Feb 27, 2010

Safari at Kruger's Park - Part 4

African Safari. An expedition of unparalleled proportions. A journey into the raw, untamed predatory life of the wild beasts of the bush. An investigation that transcends the civilized, mundane, often mediocre world we morph into and out of...

Out there is another universe, life takes on another meaning...

The basic fundamentals of humanity and our relationship with nature are tested with one simple inquiry:

Are you the hunted or the hunter?

(For your sake and ours, let's hope you always remain the latter;)

We ended our amazing African adventure with the pièce de résistance, unequivocally the most unforgettable and exponentially educational experience of our visit to this exotic continent, African Safari.

We arrived at The Elephant Plains Lodge for our stay at Sabi Sands in Kruger's Park,  arguably one of the most unique and deliciously remote and romantic places we've ever had the pleasure of sleeping in. This lodge is submerged into the African Bush and built in a way that does not compete with the natural habitat of the surroundings. When there, you are in essence just a few thatched roofs and sliding doors away from facing one of the Big five themselves. A place where TV, radios, internet, satellites and any other medium of technology is very limited and even completely non-existent. A place where dinner was announced by drum-beat and served around a camp-fire every night. A place where walking back to your cabin required a guide, flashlight and "emergency procedure" in the event we encountered a big cat or two on our way back to our door . They tell you the place is surrounded by an electric fence, however, upon arrival you realize that "electric fence" is only a few feet high enough to keep out those extra large mammals like Elephants and Rhinos who have the ability to stampede through and destroy an entire village; but does not keep away any and all wild animal that can jump over fences easily (i.e. Lions, Leopards, Hyenas, Baboons...etc.) We watched carefully every morning as the one of the ground keepers would sweep away Hyena footprints that just the night before had crossed right outside our door. Yes, to say the experience was not a bit frightening would be to fib. It was frighteningly fantastic!!!!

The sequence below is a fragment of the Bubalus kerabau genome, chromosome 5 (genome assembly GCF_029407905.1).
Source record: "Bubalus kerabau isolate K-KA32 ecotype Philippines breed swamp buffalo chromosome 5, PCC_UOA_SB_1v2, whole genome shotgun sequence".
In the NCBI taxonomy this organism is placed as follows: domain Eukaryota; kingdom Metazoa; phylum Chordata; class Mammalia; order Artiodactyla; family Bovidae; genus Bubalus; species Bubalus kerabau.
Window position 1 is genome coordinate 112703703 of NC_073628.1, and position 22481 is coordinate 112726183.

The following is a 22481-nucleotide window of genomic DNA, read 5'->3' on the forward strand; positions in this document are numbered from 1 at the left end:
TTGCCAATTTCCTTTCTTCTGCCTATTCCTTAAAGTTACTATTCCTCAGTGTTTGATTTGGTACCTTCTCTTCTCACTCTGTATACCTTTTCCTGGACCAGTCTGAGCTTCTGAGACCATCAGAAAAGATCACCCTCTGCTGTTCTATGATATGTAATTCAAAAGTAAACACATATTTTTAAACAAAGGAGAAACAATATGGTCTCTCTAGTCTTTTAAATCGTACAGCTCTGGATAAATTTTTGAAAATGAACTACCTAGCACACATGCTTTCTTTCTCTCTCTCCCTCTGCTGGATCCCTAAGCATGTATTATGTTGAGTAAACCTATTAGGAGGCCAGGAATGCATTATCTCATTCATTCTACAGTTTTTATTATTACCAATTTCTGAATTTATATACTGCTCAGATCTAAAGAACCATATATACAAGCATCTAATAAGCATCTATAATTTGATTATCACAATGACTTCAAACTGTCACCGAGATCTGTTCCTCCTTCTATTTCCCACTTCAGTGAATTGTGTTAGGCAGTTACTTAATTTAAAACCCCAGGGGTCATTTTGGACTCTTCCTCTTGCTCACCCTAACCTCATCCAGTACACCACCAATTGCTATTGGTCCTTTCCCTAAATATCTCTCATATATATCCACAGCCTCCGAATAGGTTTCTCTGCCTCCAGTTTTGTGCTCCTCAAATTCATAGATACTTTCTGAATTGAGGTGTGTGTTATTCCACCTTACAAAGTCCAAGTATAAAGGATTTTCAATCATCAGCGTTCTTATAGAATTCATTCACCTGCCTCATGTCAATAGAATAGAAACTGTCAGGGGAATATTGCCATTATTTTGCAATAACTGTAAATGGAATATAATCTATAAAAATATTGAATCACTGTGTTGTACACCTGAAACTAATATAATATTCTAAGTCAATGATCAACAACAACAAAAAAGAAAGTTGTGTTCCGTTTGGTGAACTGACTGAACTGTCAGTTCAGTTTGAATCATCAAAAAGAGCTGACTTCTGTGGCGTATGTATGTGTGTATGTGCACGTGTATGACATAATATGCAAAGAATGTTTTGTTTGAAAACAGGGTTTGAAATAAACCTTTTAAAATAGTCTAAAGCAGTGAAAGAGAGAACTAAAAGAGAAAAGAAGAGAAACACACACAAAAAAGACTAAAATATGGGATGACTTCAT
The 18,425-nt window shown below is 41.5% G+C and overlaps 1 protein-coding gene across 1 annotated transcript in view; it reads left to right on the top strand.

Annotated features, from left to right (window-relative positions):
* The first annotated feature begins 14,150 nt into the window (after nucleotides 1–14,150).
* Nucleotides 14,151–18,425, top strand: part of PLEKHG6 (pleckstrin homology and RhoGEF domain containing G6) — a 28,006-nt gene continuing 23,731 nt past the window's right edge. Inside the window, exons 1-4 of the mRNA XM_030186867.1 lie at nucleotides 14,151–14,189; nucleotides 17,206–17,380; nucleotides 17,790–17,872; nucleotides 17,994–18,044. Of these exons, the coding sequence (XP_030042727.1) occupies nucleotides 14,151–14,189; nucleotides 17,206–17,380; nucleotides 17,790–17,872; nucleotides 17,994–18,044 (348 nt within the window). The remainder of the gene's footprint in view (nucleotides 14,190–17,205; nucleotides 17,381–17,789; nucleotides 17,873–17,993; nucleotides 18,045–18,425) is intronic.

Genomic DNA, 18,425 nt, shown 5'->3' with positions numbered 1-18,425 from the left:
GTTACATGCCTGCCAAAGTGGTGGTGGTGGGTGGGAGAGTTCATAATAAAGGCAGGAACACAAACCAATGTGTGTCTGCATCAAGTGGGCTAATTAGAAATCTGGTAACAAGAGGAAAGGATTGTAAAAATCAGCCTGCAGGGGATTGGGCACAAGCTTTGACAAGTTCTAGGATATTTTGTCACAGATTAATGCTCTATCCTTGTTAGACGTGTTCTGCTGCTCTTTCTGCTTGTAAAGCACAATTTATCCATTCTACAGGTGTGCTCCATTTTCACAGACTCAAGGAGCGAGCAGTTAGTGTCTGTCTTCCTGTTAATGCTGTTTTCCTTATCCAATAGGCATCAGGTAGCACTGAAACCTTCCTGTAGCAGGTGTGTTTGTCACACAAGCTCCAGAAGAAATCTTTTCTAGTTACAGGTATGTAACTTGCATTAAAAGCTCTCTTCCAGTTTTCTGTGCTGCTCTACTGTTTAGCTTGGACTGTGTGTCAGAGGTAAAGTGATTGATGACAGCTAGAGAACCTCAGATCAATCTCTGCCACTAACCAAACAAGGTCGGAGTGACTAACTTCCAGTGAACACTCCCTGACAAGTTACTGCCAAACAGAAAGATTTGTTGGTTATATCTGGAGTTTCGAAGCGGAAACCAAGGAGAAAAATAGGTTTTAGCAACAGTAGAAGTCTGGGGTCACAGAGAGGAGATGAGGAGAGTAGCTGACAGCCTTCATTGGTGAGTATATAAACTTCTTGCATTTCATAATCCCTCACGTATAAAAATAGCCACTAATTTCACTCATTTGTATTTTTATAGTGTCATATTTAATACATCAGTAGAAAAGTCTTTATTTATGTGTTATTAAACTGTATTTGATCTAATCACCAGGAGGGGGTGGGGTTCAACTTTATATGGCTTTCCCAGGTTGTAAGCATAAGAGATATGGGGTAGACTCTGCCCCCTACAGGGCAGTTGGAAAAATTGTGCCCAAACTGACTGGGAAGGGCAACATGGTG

During our stay here we adhered to a very interesting schedule of rising at 5.am - the time the animals go out to hunt and feed - and asleep by no later than 10 p.m. Two game drives a day, the early dawn one and one at dusk (when the animals would once again go out to feed and the powerful African sun would begin to fade), pretty much dominated our days. Those game drives were the highlights of all highlights, never knowing what or who we would encounter, never knowing if we would finally get a glimpse of the Big Five, in all their stupendous and coveted glory!!!!

We were fortunate. Our Ranger - who by the way must graduate from an intense four-year college curriculum before ever dreaming of becoming an African Safari Guide - was a walking Encyclopedia of knowledge and factoids about the animals, Africa, and nature as whole. From the moment he introduced himself he candidly expressed there were no guarantees we would spot all the animals we dreamed of seeing for there is no way of knowing where they could be from day to day. These animals are nomads, they roam the Bush looking for food, and it just so happens that the size of the area they roam is geographically equal in size to the Middle-Eastern country of Israel!!! Consequently, our ranger told us that the Big Cats - the  elusive lions and leopards - could disappear for up to 30 days without a single spotting! Same could be said for the anti-social Rhino. It was with bated breath then, that we began our first game drives, hoping and praying we could get but a mere glimpse of these beautiful beasts of the wild!